Just War theory normally does not come up during hearings on Presidential appointments for the position of Director of the CIA, but in the case of the confirmation of White House counterterrorism adviser John Brennan, a key architect of the secretive U.S. drone program, it should.
Just War theory informs the leaked confidential Justice Department memo on the U.S. drone strike policy that lays out the case for the constitutionality of targeting Americans abroad for execution by drones. The memo makes explicit reference to the “four fundamental law of war principles…necessity, distinction, proportionality, and humanity (the avoidance of unnecessary suffering).”
These four principles named in the memo are based on the “Christian Just War doctrine” originally developed by Saints Ambrose and Augustine, and later refined by Thomas Aquinas. Just War doctrine sought a middle way on the use of force by the state between the pacifism of the early Christian church on the one hand, the idea of “Holy War” or crusade on the other. It authorizes the use of force by the state but only within these principles.
The Justice Department memo makes a case for the legality of drone strikes to kill Americans abroad who pose an “imminent threat of violent attack.” This is a reference to “self-defense.” Brennan was the first administration official to publicly acknowledge drone strikes in a speech last year, calling them “consistent with the inherent right of self-defense.”
The “inherent right of self-defense” is another clear reference to moral reasoning on war as represented by Just War theory.
The problem is, the Justice Department memo doesn’t limit the legality argument to what would be commonly understood as “imminent threat” and thus the justification of “self-defense,” but in fact so expands “imminent” as to redefine it completely and undercut the notion that the targeted killing is in self-defense.
The memo states, “First, the definition that an operational leader present an ‘imminent’ threat against the United States does not require the United States to have clear evidence that a specific attack on U.S. persons and interests will take place in the immediate future.”
The “immediate future” is the very definition of “imminent.” How can it mean anything else? But this twisting of definitions to fit expediency is now a familiar refrain in justification for the use of lethal violence by the U.S. abroad in the last decade. We saw it in the redefinitions of “imminent” threat in the Bush administration’s justification for the attack on Iraq.
In December of 2002, the United States Institute of Peace invited four experts on ethics and Just War theory to present papers on the topic, “Would an Invasion of Iraq Be a ‘Just War’?” and published a report. I was one of the four invited to present these published papers, but it was Gerard Powers, Director of the Office of International Justice and Peace of the U.S. Conference of Catholic Bishops, who made the argument against the redefinition of “imminent.”
“What is disturbing is that the Bush administration has taken the concept of preemption as an option in exceptional cases and turned it into a new doctrine about the legitimacy of the unilateral use of preventive war to deal not just with imminent threats, but with merely potential or gathering dangers. Justifying preventive war in this way would represent a sharp departure from just war norms.”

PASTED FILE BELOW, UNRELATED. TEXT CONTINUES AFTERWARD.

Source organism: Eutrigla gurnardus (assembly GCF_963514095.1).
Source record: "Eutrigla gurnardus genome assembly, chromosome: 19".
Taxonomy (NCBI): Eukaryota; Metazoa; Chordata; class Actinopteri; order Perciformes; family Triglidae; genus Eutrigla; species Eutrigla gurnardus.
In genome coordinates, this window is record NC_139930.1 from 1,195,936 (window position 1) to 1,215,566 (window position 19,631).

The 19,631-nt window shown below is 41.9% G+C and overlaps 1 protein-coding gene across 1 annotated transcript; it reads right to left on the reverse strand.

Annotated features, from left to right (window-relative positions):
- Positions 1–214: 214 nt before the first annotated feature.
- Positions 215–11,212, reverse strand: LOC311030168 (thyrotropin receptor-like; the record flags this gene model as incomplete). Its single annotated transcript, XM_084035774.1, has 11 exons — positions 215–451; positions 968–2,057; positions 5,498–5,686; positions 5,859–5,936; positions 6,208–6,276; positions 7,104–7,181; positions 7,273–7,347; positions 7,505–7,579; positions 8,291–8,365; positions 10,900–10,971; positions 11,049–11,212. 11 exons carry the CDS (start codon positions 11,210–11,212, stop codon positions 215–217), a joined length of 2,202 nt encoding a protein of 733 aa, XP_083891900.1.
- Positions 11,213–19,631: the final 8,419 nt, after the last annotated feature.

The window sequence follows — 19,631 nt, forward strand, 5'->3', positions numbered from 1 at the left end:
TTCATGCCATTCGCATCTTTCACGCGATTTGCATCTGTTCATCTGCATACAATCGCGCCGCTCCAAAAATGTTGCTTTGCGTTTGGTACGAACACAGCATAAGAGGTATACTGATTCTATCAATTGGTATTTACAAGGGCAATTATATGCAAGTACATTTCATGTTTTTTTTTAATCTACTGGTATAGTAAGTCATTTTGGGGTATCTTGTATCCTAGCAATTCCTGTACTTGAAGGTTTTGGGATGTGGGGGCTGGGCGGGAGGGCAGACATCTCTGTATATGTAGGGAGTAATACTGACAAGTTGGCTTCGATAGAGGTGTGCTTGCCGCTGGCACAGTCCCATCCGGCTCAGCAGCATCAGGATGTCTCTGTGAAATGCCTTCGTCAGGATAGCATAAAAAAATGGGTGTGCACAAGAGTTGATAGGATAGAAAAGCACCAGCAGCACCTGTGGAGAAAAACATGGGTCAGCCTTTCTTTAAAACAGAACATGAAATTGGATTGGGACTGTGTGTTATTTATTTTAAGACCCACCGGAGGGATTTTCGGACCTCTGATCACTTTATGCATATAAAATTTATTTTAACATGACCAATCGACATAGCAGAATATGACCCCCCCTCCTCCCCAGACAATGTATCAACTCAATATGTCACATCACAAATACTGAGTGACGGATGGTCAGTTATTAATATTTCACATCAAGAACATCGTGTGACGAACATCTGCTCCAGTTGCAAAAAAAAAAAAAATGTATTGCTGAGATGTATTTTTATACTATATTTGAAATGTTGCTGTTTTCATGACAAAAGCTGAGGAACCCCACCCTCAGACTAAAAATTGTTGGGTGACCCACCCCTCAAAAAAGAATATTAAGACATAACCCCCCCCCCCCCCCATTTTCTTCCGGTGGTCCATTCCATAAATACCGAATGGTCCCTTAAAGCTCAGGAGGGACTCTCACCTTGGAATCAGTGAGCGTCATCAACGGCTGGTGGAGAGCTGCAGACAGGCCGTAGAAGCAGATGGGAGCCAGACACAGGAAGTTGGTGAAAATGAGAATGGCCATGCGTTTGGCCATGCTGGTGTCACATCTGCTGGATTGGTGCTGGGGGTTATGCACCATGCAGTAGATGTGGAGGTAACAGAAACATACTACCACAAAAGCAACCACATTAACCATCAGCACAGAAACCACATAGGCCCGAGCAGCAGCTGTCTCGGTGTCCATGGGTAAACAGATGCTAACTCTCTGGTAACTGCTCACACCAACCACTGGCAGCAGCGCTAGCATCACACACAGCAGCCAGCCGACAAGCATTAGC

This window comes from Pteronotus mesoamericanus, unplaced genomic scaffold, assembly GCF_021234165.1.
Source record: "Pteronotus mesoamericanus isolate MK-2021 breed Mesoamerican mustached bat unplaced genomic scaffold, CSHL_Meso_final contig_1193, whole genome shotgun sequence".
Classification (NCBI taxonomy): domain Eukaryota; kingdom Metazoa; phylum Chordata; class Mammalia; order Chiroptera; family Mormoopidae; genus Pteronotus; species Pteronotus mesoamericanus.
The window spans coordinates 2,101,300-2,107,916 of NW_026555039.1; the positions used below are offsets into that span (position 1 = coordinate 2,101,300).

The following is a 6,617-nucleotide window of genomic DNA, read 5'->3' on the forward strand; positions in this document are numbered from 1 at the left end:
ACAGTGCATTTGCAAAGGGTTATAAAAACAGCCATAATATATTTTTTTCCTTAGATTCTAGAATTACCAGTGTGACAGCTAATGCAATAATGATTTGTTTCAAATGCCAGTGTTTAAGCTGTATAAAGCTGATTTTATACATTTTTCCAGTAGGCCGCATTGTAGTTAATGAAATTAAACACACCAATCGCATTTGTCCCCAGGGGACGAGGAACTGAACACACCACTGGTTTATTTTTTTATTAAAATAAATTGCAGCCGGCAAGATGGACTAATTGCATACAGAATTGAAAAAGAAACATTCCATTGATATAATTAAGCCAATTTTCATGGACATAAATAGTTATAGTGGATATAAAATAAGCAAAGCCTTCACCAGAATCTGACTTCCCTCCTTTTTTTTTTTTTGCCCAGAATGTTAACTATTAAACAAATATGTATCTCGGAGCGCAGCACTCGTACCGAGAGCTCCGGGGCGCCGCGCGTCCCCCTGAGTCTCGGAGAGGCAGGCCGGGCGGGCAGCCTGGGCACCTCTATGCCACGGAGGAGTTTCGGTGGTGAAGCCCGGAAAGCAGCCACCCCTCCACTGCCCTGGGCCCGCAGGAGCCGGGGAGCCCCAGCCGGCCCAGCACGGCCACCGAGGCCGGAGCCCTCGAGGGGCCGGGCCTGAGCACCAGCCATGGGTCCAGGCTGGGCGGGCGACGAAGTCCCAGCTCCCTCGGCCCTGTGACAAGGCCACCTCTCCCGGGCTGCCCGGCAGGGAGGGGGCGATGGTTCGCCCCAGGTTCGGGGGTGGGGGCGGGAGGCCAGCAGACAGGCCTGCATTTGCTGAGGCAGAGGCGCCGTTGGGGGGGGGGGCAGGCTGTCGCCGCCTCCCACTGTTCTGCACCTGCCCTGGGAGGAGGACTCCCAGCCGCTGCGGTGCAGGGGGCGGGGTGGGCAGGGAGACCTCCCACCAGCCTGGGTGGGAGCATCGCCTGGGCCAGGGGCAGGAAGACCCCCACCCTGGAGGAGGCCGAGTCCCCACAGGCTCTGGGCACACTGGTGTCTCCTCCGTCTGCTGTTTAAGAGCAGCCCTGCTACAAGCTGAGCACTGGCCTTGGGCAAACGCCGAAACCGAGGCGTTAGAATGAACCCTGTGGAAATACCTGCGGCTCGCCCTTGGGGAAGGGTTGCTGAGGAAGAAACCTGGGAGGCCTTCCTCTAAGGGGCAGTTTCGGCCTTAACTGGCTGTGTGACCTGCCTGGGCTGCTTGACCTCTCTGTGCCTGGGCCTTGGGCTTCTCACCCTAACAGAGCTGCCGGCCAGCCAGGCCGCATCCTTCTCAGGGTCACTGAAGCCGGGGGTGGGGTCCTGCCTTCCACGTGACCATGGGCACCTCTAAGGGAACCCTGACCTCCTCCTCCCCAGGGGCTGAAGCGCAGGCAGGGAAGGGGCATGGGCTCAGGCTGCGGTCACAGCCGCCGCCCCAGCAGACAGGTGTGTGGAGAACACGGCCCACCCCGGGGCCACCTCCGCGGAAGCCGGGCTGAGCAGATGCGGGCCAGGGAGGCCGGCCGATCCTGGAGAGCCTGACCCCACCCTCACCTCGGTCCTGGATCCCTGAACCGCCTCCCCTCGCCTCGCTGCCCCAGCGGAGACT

This is the same issue, the expansion of “imminent threats” to mean “potential or gathering dangers.”
I am grieved to make this comparison. One of the most inspiring and even profound speeches on both Just War theory and Just Peace theory I have ever heard was President Obama’s Nobel Prize acceptance speech. In that speech, I argued, “The president said that the ‘old architecture’ of thinking about war and peace is ‘buckling.’ What is required now, argued the President, is to ‘think in new ways about the notions of just war and the imperatives of just peace.’” I called this the “Obama doctrine.” I was wrong.
Drone strikes are used for targeted killing of Americans and others deemed a threat to the U.S. in an Obama administration policy that is far too expansive. Drone strikes are also killing innocent civilians and thus killing the possibilities of “just peace.”
A March, 2011 drone strike killed at least 38 civilians in Pakistan. A Pakistani tribal elder, Malik Faridullah, described the result of the so-called “precision bombing.” “There were no bodies, only body parts — hands, legs and eyes scattered around. I could not recognize anyone. People carried away the body parts in shopping bags and clothing or with bits of wood, whatever they could find.”
Should we then be surprised when tribal leaders in this part of Pakistan vow “revenge” against the United States? “We are a people who wait 100 years to exact revenge. We never forgive our enemy,” some of the elders said in a statement. How much is the accelerating failure of our foreign policy goals in Pakistan, a nuclear-armed state increasingly at odds with the US, the product of such drone attacks? And how little we may understand of the long-term sabotage of our capacity to re-build this relationship in the future.
Mr. President, in your Nobel Peace Prize address you began with these inspiring words: “[F]or all the cruelty and hardship of our world, we are not mere prisoners of fate. Our actions matter, and can bend history in the direction of justice.”
Please, because our actions do matter, change all of your policy on drone strikes.